FORT WORTH, Texas (SWBTS) – As evidenced by the 16th-century Reformation, secular authorities can have an alarming influence over the development of the church, renowned Reformation and Anabaptist historian Abraham Friesen said during the Day-Higginbotham lectures at Southwestern Seminary, Feb. 7-8.

“I need not tell you that there are forces abroad today in these United States that would once more attempt to break down the wall of separation between church and state,” Friesen said. “And, as I very often admonished my own students, (I admonish you) to be vigilant in the defense of the separation of church and state.”

Friesen made this statement during his second presentation in a three-part lecture series, titled “Radically Christian: A Study of Sixteenth Century Anabaptism.” He pointed out that Anabaptists saw themselves as carrying out the implications of the early writings of the magisterial reformers, such as Martin Luther and Ulrich Zwingli. The Anabaptists insisted that these reformers had departed from their early, biblically-based teachings, turning to the use of deductive reasoning and the Old Testament to justify their changed views.

This deductive reasoning—that is, moving from a major theological premise to the interpretation of Scripture—was contrary to the fundamental Reformation principle of Scriptura sola (Scripture alone). After all, the doctrine of scriptural authority required inductive reasoning, building theological principles upon biblical interpretation. Friesen explained in his first lecture that the magisterial reformers inherited the doctrine of Scriptura sola, with its requirement of inductive reasoning, from the fourth-century theologian Augustine. Ironically, they also inherited deductive reasoning from Augustine by adopting his doctrine of the universality of the church and his interpretation of Christ’s parable of the wheat and the tares.

In his fourth-century debate with the Donatists, Augustine interpreted Christ’s parable of the wheat and the tares (Matt. 13:24-30) to mean that unbelievers (tares) would exist alongside believers (wheat) within the church (field). Additionally, these unbelievers would finally be removed from the church at the end of the ages. The Donatists, in return, pointed out that Jesus himself had interpreted this parable (Matt. 13:36-43), explaining that the field was not the church, but the world. Augustine answered this critique by pointing out that the church covered the whole world, and the parable therefore applied to the church.

This interpretation of the parable of the wheat and the tares, Friesen said, “had been occasioned by the growing universality of the church.” It was an example of deductive reasoning, and the magisterial reformers employed Augustine’s interpretation to meet the challenges of Anabaptists who were pushing for believer’s baptism and a regenerate church membership. In so doing, they abandoned the solely scriptural basis for their doctrines, instead depending on theological principles that allowed them to interpret Scripture to support their views.

According to Friesen, this inconsistency among the magisterial reformers was symptomatic of a larger issue, namely church-state relations. The Nuremburg Diet of March 1523, he argued, gave secular authorities power to direct the Reformation, creating a problem for the reformers. At the Diet, these civil leaders authorized the preaching of the Gospel, but they prohibited any change of the church’s ceremonies, even though these practices contradicted the message of the reformers.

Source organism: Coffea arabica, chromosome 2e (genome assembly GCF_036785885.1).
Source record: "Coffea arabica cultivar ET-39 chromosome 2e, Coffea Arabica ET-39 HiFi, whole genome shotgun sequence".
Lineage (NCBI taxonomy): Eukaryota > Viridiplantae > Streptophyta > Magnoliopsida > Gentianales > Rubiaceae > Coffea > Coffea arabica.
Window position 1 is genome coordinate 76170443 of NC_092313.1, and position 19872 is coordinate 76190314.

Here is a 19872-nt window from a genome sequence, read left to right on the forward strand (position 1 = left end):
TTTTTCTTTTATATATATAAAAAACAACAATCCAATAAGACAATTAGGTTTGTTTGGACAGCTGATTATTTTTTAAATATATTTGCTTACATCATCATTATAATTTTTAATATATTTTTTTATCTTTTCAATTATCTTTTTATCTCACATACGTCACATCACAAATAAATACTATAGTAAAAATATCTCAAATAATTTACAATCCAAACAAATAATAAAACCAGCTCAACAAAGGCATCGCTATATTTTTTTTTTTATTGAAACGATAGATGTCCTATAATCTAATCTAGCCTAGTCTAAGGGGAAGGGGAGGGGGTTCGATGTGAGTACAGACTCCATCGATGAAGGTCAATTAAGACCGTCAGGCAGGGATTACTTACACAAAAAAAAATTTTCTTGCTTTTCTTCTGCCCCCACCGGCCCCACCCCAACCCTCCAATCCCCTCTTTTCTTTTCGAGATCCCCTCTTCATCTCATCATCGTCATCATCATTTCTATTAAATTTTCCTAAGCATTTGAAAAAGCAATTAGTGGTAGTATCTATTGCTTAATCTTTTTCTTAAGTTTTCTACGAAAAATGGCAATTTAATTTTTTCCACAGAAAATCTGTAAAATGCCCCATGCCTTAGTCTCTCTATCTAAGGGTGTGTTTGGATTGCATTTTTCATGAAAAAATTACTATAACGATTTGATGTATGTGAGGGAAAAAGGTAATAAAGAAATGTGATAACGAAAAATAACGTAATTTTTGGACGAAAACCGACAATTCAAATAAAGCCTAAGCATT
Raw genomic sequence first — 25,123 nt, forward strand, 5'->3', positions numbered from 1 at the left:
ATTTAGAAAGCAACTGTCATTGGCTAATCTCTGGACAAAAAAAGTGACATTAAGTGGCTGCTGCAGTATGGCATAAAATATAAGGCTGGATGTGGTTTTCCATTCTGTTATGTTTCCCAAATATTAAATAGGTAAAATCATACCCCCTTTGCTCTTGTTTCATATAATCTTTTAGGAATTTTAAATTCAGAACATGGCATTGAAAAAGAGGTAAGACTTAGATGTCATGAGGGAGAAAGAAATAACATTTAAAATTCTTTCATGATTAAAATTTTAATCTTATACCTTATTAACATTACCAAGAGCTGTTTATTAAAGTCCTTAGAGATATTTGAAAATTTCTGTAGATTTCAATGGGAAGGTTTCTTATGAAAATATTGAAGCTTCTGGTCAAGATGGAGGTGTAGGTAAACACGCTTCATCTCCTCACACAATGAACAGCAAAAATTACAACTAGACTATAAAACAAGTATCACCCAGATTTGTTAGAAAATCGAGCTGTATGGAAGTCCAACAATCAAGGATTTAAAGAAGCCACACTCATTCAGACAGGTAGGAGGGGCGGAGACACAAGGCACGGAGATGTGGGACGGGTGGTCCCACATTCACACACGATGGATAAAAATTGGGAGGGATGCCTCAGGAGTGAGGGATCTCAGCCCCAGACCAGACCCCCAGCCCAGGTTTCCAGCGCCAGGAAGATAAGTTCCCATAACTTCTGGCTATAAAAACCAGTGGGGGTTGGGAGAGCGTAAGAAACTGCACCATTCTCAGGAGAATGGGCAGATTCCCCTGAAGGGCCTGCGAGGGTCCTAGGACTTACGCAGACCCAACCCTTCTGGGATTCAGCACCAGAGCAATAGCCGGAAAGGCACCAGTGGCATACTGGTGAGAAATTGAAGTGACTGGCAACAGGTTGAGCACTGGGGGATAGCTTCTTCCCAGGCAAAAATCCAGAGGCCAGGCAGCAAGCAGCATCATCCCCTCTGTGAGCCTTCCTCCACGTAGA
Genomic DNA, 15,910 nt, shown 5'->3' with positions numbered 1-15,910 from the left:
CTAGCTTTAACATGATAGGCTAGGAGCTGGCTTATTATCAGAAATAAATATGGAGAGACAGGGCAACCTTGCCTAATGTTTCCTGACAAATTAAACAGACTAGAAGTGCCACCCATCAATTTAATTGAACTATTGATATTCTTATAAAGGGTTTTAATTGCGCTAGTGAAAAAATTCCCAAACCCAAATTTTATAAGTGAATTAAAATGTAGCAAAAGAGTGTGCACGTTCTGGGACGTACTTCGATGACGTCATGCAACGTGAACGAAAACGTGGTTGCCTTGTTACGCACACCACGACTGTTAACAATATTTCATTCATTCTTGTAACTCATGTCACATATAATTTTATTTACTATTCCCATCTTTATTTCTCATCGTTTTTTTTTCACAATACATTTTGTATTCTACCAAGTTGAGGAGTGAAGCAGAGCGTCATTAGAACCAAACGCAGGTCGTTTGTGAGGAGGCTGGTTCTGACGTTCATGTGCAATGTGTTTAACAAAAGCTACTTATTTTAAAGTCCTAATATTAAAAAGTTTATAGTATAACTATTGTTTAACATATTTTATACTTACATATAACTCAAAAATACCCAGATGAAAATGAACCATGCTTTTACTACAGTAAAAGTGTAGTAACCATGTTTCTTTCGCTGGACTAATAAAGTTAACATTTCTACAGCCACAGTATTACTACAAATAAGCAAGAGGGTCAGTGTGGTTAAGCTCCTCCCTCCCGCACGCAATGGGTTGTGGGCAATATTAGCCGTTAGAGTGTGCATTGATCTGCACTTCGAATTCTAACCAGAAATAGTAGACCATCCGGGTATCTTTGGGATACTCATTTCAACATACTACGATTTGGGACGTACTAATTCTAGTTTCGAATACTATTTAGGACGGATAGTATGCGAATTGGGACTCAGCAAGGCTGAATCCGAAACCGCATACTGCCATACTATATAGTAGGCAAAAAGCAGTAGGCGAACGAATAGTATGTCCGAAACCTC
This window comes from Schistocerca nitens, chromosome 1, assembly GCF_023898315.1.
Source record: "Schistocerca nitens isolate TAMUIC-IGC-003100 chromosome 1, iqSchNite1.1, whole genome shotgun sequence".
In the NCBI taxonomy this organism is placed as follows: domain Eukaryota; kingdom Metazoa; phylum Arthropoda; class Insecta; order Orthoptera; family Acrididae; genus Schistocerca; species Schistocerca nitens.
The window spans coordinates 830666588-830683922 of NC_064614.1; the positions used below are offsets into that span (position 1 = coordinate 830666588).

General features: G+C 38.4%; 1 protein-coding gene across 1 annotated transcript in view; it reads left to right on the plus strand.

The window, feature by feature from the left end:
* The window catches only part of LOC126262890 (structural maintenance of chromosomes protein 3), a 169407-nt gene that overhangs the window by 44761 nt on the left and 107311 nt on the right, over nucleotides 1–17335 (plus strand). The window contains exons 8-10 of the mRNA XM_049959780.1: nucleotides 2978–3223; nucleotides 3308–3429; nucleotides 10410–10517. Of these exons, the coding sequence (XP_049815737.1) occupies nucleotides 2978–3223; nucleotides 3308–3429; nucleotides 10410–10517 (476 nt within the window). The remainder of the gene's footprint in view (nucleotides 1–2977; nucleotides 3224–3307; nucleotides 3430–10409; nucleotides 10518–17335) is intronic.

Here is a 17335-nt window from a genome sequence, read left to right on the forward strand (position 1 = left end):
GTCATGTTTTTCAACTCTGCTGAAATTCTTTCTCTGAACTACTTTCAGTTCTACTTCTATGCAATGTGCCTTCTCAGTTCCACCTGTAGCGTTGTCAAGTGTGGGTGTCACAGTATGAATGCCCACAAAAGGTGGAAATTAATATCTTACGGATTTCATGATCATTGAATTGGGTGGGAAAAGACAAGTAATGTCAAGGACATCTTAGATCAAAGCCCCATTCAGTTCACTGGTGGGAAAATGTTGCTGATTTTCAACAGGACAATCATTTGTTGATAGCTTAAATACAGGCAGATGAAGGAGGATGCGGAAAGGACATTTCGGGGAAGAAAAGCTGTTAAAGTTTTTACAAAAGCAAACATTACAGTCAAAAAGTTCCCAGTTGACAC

“Political intervention in the early years of the Reformation transformed the entire movement and forced the reformers either to revise their early positions or face, like the Anabaptists, a future filled with persecution,” Friesen said. The magisterial reformers opted to submit to secular authorities. Therefore, they had to justify church practices, such as infant baptism, through the use of deductive reasoning and an increased dependence on the Old Testament.

In his final lecture, Friesen argued that the revolutionary spirit exhibited in radical Anabaptists like Thomas Müntzer and Melchior Hoffman did not originate from within the Anabaptist movement.

“Peaceful Anabaptists opposed the use of the sword, not only for offensive but also for defensive purposes, suffering martyrdom because of it,” Friesen said. “What is more, as we hope to demonstrate, the ideology behind the revolutionary tendencies amongst the radicals did not come from within the Anabaptist movement, but were imported from the outside, coming directly from the greatest Western Church Father, Augustine himself.”

A millennium after Augustine’s death, his interpretation of Christ’s parable of the wheat and tares, combined with a growing sense that the end of the world was at hand, came back to “haunt the Christian world.” In Augustine’s interpretation of the parable, unbelievers would remain in the church until God’s servants removed them at the end of the ages. With visions of the immanent end of the world, some Anabaptists took it into their own hands to be God’s servants, purifying the church by use of the sword. Many prominent Anabaptist leaders, however, opposed this revolutionary spirit, along with the Augustinian interpretation of Christ’s parable, from the beginning.

Friesen served since 1967 at the University of California, Santa Barbara, where he is professor of history emeritus. He has written many books and articles on Reformation and Anabaptist history, including his recent History and Renewal in the Anabaptist/Mennonite Tradition and Erasmus, the Anabaptists, and the Great Commission.

Audio files of the 2008 Day-Higginbotham lectures may be accessed on Southwestern Seminary’s web site at